Wednesday, January 01, 1986

Honoring Sharon R. Lowenstein: The Bond Abused: A Survivor of Incest Breaks the Silence

April is Sexual Assault Awareness Month

Honoring Sharon R. Lowenstein

Sharon Lowenstein is one of the first Jewish survivors of incest to speak out publicly about  being abused by her father.  Her bravery has helped thousands of survivors since her historic article was published in Moment Magazine back in 1986.  Sharon currently is a Kansas and Missouri collaborative law attorney, author, mediator and mediator trainer in Greater Kansas City. 


The Bond Abused: A Survivor of Incest Breaks the Silence
© (1986) by Sharon R. Lowenstein, Phd
(The following article was originally published in Moment Magazine, January/February 1986, Volume II, Number 2.) 

“Incest” is a word not spoken in the Jewish community. That means Jews don’t talk about it. It does not mean that they don’t do it.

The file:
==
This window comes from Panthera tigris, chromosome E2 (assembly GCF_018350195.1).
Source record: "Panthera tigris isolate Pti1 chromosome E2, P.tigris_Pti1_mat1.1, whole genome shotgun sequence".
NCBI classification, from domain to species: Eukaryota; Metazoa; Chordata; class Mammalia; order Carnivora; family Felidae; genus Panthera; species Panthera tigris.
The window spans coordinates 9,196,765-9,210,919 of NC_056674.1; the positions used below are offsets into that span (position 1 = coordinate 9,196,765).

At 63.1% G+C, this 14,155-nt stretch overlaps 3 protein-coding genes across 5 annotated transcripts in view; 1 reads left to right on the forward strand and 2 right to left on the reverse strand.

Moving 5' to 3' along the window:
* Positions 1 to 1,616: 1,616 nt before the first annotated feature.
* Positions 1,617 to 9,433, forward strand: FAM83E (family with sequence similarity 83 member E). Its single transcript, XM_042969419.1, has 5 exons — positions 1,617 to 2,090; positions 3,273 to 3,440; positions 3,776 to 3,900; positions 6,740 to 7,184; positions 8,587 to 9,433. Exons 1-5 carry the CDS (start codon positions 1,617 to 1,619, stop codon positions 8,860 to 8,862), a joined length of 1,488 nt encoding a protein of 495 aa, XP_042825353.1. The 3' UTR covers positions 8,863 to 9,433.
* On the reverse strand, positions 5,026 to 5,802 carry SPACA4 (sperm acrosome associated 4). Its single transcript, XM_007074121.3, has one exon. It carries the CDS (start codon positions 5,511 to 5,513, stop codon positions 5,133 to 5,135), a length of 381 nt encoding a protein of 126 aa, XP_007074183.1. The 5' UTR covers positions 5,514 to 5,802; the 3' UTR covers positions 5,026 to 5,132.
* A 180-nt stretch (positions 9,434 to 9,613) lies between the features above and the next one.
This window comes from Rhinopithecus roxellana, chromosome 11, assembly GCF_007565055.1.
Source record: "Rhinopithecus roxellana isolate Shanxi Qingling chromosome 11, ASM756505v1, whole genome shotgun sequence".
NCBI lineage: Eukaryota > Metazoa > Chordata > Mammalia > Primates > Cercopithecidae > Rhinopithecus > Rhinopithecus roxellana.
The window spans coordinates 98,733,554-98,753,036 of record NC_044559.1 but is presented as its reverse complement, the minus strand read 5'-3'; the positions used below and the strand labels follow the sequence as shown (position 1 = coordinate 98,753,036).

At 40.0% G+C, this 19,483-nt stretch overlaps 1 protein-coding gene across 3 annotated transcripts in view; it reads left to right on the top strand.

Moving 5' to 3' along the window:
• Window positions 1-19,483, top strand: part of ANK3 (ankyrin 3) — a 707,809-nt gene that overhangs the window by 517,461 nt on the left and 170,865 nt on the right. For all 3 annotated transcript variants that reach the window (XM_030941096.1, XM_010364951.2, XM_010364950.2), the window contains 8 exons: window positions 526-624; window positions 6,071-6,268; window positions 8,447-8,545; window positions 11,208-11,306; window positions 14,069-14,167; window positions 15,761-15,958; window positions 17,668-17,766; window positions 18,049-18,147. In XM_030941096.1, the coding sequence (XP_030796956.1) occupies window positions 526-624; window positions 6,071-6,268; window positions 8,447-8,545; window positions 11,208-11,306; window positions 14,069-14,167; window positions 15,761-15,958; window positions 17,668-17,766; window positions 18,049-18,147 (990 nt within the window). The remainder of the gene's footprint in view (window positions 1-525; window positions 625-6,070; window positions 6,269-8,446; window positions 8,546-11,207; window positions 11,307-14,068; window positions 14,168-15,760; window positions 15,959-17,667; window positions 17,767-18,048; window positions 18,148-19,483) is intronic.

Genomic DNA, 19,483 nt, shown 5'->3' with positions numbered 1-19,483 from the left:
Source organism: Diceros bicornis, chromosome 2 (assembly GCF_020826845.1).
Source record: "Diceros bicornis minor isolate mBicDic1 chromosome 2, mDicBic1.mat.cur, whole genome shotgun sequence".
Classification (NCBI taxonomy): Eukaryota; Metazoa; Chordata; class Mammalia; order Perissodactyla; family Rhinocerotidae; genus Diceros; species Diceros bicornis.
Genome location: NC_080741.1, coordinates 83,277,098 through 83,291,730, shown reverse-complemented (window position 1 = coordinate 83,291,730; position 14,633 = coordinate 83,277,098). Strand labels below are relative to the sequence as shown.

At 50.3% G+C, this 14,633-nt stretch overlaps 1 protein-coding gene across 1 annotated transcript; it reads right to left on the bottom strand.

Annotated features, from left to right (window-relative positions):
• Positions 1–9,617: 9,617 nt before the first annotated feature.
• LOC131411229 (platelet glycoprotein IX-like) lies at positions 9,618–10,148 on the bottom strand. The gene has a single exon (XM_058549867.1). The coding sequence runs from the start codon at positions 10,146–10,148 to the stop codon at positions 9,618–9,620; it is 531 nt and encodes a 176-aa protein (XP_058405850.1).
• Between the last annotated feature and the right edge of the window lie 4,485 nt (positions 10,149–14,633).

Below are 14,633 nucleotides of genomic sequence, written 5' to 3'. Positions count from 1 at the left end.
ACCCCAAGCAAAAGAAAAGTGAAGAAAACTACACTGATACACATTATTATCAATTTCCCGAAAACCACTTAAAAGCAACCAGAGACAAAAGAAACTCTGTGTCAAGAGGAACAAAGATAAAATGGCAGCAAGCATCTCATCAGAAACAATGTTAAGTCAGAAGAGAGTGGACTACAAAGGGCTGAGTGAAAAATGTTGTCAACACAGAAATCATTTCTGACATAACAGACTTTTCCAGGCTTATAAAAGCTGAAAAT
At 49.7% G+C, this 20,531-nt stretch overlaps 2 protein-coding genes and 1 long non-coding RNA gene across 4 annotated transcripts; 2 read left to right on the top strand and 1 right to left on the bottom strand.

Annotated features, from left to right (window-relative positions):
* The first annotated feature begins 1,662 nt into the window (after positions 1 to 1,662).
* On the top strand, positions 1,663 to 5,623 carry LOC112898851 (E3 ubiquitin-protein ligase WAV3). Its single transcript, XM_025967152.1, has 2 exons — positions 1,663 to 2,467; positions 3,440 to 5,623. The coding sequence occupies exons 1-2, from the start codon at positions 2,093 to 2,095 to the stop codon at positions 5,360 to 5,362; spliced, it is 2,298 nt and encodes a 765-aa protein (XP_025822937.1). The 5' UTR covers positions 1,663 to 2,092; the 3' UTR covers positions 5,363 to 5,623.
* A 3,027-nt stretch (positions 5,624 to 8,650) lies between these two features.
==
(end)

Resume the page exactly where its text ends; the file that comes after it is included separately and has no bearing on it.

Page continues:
I am a middle-aged professional woman and Jewish communal leader. I am married to a successful businessman, and we have raised children, now grown, who share our Jewish values. Our family is seen as exemplary, and indeed it is. My family of origin was also seen as exemplary, which in fact it was not. I am an adult survivor of prolonged child sexual abuse and of a failed teenage suicide attempt. 

I have met a number of other Jewish victims. I know that incest and child molestation occur in Jewish families. I know that Jews prefer not to confront this issue. And I know how much denial brings further harm to victims and adds to family and community disinergration. 

I share my story because I know for a fact that among the perpetrators are not only marginal Jews, but also Jewish leaders and Talmud scholars. They are not only men (and some women) who are obviously sick, but also respected physicians, attorneys and businessmen. To my great shock- even I can still be shocked-I recently learned that a very dear male Jewish friend is yet another perpetrator.